When Arthur Seigneur, a young French artisan newly arrived in Sydney, contacted leading-edge industrial designer Adam Goodrum in 2015 to ask if they might work together, neither of them could have predicted what would eventuate. But less than three years later, the Bloom cabinet, the first fruit of their collaborative endeavour as A&A, debuted to critical acclaim at the Milan Furniture Fair before being acquired by the National Gallery of Victoria.
A stunning synthesis of design innovation and traditional craftsmanship, the unique work, made of oak and white maple, cloaks its handmade cabinetry behind two oversized doors that form a circle, 140 cm in diameter, when closed. This provided the surface for the application of Arthur's calling card, straw marquetry, or marqueterie de paille, employing more than 4000 slivers of subtly reflective rye straw imported from specialist producers in Burgundy and hand-dyed by the artisan himself in a range of custom hues.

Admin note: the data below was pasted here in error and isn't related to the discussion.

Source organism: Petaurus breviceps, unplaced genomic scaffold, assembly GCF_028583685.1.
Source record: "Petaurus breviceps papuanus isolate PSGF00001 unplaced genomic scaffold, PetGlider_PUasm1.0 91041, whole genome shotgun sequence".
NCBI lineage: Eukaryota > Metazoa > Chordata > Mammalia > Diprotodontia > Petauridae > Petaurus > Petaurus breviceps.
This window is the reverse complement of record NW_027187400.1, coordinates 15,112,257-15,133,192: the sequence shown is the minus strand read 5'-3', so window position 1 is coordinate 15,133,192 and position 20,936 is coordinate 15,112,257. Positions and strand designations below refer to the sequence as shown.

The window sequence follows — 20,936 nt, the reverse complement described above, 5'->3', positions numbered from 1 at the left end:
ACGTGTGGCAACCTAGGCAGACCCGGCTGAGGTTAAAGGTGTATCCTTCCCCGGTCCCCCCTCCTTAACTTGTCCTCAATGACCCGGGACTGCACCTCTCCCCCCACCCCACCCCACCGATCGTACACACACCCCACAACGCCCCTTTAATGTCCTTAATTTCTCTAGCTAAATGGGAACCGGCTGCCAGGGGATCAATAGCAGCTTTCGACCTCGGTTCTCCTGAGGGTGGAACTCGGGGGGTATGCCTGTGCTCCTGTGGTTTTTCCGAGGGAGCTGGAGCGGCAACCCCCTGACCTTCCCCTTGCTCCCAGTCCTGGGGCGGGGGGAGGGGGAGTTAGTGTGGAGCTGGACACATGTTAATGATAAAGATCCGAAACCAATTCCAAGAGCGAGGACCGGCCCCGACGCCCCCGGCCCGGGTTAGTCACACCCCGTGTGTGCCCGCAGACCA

Now, on the occasion of A&A's debut with Tolarno Galleries, the duo has produced a further three unique pieces of furniture that build on the creative insights gleaned from bringing Bloom to glorious life. Using just a scalpel, ruler and wood glue, Arthur has decorated Talleo, a tallboy, Archant, a console, and Longbow, a credenza, in a series of richly coloured geometric patterns that are themselves informed by the shape of each item. While Adam conceived the initial designs and patterns, they were finessed in dialogue with Arthur so as to maximise straw marquetry's dazzling visual effects.
Press release courtesy Tolarno Galleries.